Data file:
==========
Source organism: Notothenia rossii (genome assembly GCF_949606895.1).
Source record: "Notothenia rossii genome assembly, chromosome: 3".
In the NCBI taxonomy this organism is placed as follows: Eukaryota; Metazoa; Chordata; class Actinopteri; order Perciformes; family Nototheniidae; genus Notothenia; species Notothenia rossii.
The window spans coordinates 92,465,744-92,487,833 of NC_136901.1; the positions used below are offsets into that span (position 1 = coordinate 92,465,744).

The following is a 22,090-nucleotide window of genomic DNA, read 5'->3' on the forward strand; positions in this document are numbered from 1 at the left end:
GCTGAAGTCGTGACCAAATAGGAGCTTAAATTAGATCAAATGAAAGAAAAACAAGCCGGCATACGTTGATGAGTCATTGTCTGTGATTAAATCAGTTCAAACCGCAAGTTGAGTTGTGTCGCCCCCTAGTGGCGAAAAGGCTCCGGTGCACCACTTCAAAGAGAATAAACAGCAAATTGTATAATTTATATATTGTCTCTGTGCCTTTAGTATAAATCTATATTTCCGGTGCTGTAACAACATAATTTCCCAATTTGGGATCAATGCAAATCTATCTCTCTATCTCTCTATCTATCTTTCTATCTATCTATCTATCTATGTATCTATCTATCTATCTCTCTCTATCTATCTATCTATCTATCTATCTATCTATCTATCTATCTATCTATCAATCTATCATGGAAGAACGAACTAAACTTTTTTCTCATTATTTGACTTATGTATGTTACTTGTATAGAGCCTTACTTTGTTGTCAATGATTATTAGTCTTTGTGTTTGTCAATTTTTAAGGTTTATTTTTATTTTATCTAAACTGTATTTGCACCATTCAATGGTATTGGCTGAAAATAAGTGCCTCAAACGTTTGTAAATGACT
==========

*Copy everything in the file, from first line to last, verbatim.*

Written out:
Source organism: Notothenia rossii (genome assembly GCF_949606895.1).
Source record: "Notothenia rossii genome assembly, chromosome: 3".
In the NCBI taxonomy this organism is placed as follows: Eukaryota; Metazoa; Chordata; class Actinopteri; order Perciformes; family Nototheniidae; genus Notothenia; species Notothenia rossii.
The window spans coordinates 92,465,744-92,487,833 of NC_136901.1; the positions used below are offsets into that span (position 1 = coordinate 92,465,744).

The following is a 22,090-nucleotide window of genomic DNA, read 5'->3' on the forward strand; positions in this document are numbered from 1 at the left end:
GCTGAAGTCGTGACCAAATAGGAGCTTAAATTAGATCAAATGAAAGAAAAACAAGCCGGCATACGTTGATGAGTCATTGTCTGTGATTAAATCAGTTCAAACCGCAAGTTGAGTTGTGTCGCCCCCTAGTGGCGAAAAGGCTCCGGTGCACCACTTCAAAGAGAATAAACAGCAAATTGTATAATTTATATATTGTCTCTGTGCCTTTAGTATAAATCTATATTTCCGGTGCTGTAACAACATAATTTCCCAATTTGGGATCAATGCAAATCTATCTCTCTATCTCTCTATCTATCTTTCTATCTATCTATCTATCTATGTATCTATCTATCTATCTCTCTCTATCTATCTATCTATCTATCTATCTATCTATCTATCTATCTATCTATCAATCTATCATGGAAGAACGAACTAAACTTTTTTCTCATTATTTGACTTATGTATGTTACTTGTATAGAGCCTTACTTTGTTGTCAATGATTATTAGTCTTTGTGTTTGTCAATTTTTAAGGTTTATTTTTATTTTATCTAAACTGTATTTGCACCATTCAATGGTATTGGCTGAAAATAAGTGCCTCAAACGTTTGTAAATGACT